Throughout the holiday season, we’re gathering books that make the perfect gifts for everyone on your list—from your mother and the teen in your life to your foodie friend and the coworker who loves Harry Potter. Need more ideas? Check out all of our amazing gift guides!
What do you get the dad who has every necktie this side of the J.C. Penney men’s wear section? The joy of reading, that’s what. So put down the catalog—oh my word, is that Sky Mall?—because 2013 has been jam-packed with book releases that are sure to please Pops. From new courthouse drama for Jake Brigance to Malcolm Gladwell’s exploration of Goliath’s tumor, he’ll be so engrossed in his new tomes, he won’t even have time to don that holiday sweater vest you love to hate. You’re welcome!
Now that the government is back in business, Dad may have a gaping hole in his schedule that was previously filled with CSPAN’s wall-to-wall coverage of congressional shenanigans. Help him fill that void with This Town, an analytical, gleefully cynical look into the gladiatorial ant-farm that is the nation’s capital.
David and Goliath: Underdogs, Misfits, and the Art of Battling Giants, by Malcolm Gladwell
Maybe what he needs to snap out of that Washington-induced funk is an examination of the mighty disadvantaged. Just as he did in The Tipping Point, Blink, and Outliers, Gladwell—offering friendly data-driven observations since wee Nate Silver was but a twinkle in his calculator’s screen—once again takes all the things you thought you knew and turns them on their head. Dyslexic? Enjoy either a million-dollar empire or a prison stay. Small class size in your child’s school? Uninspired snooze-fest. You’ll have given your father the gift of discussion topics for many family dinners to come.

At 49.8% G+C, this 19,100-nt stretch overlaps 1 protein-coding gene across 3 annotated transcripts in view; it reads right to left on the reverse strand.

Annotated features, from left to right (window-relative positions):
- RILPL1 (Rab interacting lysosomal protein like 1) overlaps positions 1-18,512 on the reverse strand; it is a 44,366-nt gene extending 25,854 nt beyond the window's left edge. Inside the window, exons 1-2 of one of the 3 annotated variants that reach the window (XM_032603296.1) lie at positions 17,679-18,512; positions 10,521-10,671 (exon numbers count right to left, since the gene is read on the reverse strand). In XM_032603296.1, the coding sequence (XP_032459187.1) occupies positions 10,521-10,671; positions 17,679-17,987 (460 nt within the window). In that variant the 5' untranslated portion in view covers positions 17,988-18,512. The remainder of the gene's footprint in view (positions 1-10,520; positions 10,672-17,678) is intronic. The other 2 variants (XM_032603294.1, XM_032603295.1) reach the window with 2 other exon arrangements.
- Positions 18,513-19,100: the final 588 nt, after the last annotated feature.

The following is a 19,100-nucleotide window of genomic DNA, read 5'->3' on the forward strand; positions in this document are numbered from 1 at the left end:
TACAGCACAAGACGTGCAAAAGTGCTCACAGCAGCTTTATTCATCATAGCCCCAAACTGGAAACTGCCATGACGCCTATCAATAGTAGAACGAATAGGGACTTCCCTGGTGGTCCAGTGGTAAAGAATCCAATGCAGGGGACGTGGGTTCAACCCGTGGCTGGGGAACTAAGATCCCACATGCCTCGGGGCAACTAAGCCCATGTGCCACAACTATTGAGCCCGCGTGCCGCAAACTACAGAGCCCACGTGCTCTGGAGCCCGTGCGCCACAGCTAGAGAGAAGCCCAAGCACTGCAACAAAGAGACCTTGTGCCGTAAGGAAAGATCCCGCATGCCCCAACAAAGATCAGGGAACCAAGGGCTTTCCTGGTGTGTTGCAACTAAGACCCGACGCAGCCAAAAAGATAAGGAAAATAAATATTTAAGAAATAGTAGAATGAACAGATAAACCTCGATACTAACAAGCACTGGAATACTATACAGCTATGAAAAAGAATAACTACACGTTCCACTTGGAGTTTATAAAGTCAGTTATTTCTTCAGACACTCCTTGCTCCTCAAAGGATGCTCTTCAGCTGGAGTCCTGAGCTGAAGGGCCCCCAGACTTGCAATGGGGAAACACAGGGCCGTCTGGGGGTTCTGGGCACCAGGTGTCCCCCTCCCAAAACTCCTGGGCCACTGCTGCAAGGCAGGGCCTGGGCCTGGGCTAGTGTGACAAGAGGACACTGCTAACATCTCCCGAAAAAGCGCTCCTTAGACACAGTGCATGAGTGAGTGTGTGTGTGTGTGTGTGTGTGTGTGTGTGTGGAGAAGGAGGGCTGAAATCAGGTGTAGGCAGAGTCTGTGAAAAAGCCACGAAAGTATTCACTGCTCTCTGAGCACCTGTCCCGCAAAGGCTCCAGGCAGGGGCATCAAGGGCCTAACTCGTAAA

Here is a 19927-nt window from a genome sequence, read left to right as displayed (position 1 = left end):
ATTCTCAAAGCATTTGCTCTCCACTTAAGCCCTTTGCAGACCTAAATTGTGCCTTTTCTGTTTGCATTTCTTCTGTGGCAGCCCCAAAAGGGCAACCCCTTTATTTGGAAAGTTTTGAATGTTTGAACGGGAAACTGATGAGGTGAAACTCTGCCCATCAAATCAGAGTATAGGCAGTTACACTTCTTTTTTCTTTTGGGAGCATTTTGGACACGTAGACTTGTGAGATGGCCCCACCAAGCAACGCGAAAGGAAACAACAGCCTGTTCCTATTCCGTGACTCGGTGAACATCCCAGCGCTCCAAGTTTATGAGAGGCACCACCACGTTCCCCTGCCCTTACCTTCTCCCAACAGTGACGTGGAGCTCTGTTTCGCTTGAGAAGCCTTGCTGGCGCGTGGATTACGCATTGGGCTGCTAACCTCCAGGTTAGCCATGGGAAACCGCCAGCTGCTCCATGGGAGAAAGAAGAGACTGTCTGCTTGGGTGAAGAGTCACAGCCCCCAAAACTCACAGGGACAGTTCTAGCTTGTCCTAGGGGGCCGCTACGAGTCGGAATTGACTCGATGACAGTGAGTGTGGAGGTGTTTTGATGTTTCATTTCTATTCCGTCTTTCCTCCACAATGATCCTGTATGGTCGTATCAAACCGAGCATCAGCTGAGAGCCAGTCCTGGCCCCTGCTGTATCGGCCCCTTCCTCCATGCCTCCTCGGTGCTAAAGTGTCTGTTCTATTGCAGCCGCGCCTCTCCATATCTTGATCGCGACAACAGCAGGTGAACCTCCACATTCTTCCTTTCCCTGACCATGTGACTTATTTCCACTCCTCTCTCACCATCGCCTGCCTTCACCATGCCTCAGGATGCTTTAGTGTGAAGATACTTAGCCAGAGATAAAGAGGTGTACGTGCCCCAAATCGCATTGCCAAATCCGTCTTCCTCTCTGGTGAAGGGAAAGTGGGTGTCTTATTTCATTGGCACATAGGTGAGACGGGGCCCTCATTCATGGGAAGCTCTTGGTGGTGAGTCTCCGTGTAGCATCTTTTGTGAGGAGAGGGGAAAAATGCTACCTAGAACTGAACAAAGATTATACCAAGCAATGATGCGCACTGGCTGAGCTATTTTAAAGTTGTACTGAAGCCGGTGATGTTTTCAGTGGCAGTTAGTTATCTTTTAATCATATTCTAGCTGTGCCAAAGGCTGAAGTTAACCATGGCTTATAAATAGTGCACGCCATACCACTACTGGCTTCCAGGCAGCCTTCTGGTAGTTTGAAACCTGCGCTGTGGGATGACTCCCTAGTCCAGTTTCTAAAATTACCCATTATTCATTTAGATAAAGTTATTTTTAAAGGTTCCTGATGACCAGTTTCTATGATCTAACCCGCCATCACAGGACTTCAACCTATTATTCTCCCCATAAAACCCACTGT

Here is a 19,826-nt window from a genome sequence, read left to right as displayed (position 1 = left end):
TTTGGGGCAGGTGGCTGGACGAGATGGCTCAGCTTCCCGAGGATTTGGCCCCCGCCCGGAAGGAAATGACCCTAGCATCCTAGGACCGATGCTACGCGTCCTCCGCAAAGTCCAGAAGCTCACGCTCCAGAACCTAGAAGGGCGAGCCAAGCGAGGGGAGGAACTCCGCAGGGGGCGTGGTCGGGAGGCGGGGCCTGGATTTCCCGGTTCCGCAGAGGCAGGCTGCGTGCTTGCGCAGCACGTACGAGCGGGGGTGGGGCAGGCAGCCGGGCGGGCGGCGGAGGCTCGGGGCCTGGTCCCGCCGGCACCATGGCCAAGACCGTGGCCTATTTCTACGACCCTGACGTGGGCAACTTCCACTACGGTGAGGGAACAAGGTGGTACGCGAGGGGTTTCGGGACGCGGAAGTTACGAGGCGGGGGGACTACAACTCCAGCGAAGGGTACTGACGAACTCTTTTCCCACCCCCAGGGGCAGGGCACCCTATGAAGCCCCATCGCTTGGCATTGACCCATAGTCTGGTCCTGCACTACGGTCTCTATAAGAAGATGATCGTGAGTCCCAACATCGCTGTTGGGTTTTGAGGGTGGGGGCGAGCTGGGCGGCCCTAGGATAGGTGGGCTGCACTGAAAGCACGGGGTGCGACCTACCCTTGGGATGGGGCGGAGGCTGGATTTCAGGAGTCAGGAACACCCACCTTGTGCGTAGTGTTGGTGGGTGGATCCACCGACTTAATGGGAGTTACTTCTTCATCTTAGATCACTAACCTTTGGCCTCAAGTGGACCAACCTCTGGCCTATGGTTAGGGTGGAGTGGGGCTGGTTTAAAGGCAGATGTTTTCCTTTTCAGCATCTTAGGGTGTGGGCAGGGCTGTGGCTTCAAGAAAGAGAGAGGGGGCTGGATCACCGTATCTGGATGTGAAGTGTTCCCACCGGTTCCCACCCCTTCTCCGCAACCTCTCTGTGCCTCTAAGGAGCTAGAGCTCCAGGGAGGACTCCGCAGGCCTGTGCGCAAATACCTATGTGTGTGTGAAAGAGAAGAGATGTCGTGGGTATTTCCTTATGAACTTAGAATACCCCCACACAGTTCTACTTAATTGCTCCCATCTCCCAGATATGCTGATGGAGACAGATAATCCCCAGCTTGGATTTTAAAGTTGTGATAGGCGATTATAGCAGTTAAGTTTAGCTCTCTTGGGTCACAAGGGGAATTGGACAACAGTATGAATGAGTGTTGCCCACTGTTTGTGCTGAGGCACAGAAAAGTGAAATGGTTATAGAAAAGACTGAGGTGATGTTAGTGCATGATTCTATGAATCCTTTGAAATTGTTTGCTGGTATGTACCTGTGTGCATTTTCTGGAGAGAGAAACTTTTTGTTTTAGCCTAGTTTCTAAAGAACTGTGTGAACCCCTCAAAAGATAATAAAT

One Summer: America, 1927, by Bill Bryson
If your dad loves to regale you with uphill-both-ways tales of his youth—and even if he doesn’t, really—he’ll be enamored with the latest from the avuncular Bryson. He brings his light, charming touch to a nonfiction account of one eventful summer in American history. The presence of Lindbergh, Coolidge, and the Babe provide ample opportunities for historical wisecracks, tangents, insights, and antics.
The Bully Pulpit: Theodore Roosevelt, William Howard Taft, and the Golden Age of Journalism, by Doris Kearns Goodwin
Further down the history train sits Doris Kearns Goodwin, and the prose that launched a thousand presidential campaigns. Here, she trains her dynamic pen on yet another tumultuous American period, muckraking journalists and all, through the lens of White House frenemies TR and Taft, presented just this once as a three-dimensional human rather than a mustachioed bathtub stopper.
Sycamore Row, by John Grisham
The last time readers saw attorney Jake Brigance saunter through Clanton, Miss., he was being played by Matthew McConaughey. Then, it was monster best seller A Time to Kill. Now, Grisham returns to Brigance three years after his courtroom triumph. Gone is Carl Lee Hailey, but Brigance’s new case has similar themes; as his mentor says, “Everything is about race in Mississippi, Jake.” Sycamore Row is a tour de force sequel that proves Grisham isn’t resting on his best-selling laurels.